17 Ways to Become an Awesome EMT in 2012

Want to become more awesome in 2012? Here are 17 places you can start:

1) Start Checking Out Your Rig Each Morning

Most organizations have a policy in place that states that oncoming EMS crews should complete a thorough checkout process. The reality is that very few of us check out our rig at the beginning of each shift with the proper attention that the task deserves. We know we should, but we get caught up. The signs of an incomplete rig checker are subtle but recognizable. If you open your cabinet or kit on a call and note (for the first time) that you are low or absent a needed supply, you’re not checking out your rig well enough. If you need to look in two or three paces to find what you are looking for, you aren’t checking out your rig well enough.

When you complete a detailed rig inventory, you aren’t just confirming that everything that is supposed to be there is still there. You are hard-wiring into your brain the exact location of everything that you might need. Once you’ve done this over and over again, you’ll find that you are able to collect necessary equipment in a fraction of the time. When you can grab equipment without even looking, your patient care efficiency will go way up. You’ll become a better caregiver. So grab that list and open those cabinets.

2) Look -Up Every Prescription Medication That You Don’t Recognize

The patient’s medication list is a wealth of information about their medical history. It contains vital information about possible causes of the their current condition. It hides details about how the patient will respond to acute medical conditions and it gives clues to how they will respond to your subsequent treatments. If you don’t understand what those medicines are and what they do…you’ll miss all of it.

If you’re caring for folks and you don’t understand the medications on their med list, you might as well wear a blindfold. You’re missing that much.

In today’s information age, there’s no excuse to not have some sort of medication reference in your phone or in your pocket or in your work bag. Carry it and use it. Every time you sit down to write a trip report and you write a medication down that you aren’t completely familiar with, look it up…right then. Don’t wait till later. Just pull out your reference and learn the medication. Google it if you need to. Once you start this habit, you’ll be surprised by how quickly you start to understand these lists in a much more detailed way.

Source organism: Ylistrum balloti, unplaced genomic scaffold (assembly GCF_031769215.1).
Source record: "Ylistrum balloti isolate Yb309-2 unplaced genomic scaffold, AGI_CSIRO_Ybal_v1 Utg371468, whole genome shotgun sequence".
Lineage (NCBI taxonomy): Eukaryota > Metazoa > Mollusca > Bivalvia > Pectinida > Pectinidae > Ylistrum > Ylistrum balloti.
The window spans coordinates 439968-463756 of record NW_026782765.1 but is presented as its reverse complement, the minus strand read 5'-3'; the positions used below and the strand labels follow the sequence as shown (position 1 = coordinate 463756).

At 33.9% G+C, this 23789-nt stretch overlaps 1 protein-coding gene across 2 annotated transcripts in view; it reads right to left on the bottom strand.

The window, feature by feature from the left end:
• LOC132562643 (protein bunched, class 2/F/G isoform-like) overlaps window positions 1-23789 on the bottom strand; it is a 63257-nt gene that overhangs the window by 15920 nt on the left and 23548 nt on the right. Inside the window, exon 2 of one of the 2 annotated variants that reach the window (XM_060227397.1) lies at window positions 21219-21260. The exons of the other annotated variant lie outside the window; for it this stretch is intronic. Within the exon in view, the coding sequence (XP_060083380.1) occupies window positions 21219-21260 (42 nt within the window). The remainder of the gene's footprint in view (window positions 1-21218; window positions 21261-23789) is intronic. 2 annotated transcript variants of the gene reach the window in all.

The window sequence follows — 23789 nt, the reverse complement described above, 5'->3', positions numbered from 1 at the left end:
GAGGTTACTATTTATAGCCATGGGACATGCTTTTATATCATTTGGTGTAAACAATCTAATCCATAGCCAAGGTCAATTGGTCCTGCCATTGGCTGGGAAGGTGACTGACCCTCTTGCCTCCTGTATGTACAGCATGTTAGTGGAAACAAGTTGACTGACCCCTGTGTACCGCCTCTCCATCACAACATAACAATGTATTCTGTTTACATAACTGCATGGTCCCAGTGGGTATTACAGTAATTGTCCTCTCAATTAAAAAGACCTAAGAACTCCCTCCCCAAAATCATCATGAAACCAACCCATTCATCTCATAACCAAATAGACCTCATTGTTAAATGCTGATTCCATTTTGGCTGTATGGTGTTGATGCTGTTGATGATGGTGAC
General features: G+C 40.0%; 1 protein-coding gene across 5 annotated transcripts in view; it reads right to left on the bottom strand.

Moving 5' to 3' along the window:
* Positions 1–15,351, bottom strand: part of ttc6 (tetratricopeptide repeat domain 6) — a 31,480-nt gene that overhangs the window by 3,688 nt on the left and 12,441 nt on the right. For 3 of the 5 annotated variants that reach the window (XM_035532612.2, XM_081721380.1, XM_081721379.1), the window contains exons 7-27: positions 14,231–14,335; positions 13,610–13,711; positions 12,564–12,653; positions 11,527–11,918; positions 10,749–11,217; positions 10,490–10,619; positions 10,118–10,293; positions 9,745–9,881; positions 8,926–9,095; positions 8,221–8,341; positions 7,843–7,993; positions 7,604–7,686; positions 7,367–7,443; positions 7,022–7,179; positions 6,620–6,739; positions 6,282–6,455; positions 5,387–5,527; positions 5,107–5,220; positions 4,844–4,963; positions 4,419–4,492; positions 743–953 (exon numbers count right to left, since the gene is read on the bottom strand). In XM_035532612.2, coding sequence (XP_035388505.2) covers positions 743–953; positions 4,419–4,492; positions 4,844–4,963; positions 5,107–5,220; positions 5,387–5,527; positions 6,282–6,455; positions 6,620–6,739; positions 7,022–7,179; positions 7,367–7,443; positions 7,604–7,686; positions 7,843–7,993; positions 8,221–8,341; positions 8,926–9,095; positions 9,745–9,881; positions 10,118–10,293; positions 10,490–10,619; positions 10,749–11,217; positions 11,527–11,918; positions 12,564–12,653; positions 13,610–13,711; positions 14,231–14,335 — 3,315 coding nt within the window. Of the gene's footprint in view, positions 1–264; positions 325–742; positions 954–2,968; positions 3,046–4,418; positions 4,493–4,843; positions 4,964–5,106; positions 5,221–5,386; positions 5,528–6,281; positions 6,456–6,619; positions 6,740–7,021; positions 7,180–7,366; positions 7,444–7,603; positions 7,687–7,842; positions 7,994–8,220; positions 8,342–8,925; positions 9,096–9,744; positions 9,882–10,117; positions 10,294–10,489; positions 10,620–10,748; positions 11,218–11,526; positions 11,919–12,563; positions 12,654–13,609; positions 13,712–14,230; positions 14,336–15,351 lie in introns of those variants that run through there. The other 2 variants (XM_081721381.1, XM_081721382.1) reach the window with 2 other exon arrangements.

3) Stand Up and Claim Your Mistakes

This can be one of the hardest new habits to learn. Partly because we’re all so afraid of admitting that we made an error. Winston Churchill once said that success was the ability to go from mistake to mistake without losing our enthusiasm. It’s absolutely true in medicine. We can’t grow as patient care providers without making errors. In 2012 commit to avoiding errors whenever possible and owning every error that you make. Be brave. Be fearless. (But don’t be reckless.)

4) Learn Every Patients Name and Use It for the Duration of Your Care

In all but a few rare exceptions, asking your patient’s name is an excellent first step in your patient assessment. Airway, breathing, circulation and a large majority of the cranial nerves can be assessed by simply taking your patient by the wrist and asking their name.

Once they say their name, the next step is a little harder. Remember their name. This takes a conscious effort at first. Once you get in the habit, it’s easier. Now that you remember their name, use it. I think you’ll find that your patient rapport increases dramatically (almost effortlessly) once you stop calling your patient honey, sweetie, dear, sirs, ma’am, pal, friend or partner, and start calling them by their name.

5) Learn Your Protocols

I mean better than you already do. When I was an EMT-Basic, I all but ignored my county protocols. I figured protocols were things that paramedics needed to worry about. Once I became a paramedic and started reading my protocols I realized that I should have read most of them back when I was an EMT.

Your protocols are the rule book. I’m not an advocate of always following the rules, but before you can break the rules properly, you need to know the rules. Learn them. Know them. Then you can start refining your care around them.

6) Pay Attention to Research

I already mentioned that this was the information age. There’s really no excuse to be ignorant of current research in EMS. If you don’t know where to start, start with the research section of EMS World. Then check out the news and features at EMS1. Keep an eye on podcasts like The EMS Educast and The Research Podcast. When you’re ready for the big leagues, check out Rogue Medic’s blog. (Wear your seatbelt.)

Half a dozen things you’re doing right now will change in the next five years. Want to know which six things are going to be obsolete? Start paying attention to research.

7) Develop a Specialty